The “Leftenant in charge of Christ College cadets” to whom Parr refers was probably Geoffrey James Dwyer, of whom more below in Parr’s letter of November 19, 1917.87 He was U.S. born, but perhaps, having English parents and having spent part of his youth in England, spoke with an accent that Parr mistakenly identified as Scots.

When Parr compares the Christ Church College dining hall to Memorial Church, he is probably recalling Memorial Episcopal Church on Bolton Street, in Baltimore, near where the Hoopers lived and which they, Episcopalians, probably attended.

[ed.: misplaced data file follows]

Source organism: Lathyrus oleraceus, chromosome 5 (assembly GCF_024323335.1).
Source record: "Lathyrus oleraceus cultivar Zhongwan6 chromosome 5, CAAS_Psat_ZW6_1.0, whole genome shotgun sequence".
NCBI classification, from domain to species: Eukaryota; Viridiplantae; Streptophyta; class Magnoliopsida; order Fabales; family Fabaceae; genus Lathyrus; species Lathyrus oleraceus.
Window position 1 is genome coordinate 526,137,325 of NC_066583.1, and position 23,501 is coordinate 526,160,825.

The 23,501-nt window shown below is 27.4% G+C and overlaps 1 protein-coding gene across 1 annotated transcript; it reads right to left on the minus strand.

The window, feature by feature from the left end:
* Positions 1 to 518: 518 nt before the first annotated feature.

Joseph Frederick Stillman, Jr., graduated from Yale in 1915 and became a bond salesman at the firm of Blodget & Co. in New York City while also joining the New York National Guard. He was in Parr’s ground school class at Ohio State University and is among those who graduated August 25, 1917.88 Chicago born Joseph Kirkbride Milnor also trained with Parr and Stillman at Ohio State University and, like Stillman, was a bond salesman at Blodget & Co. when he registered for the draft in May.89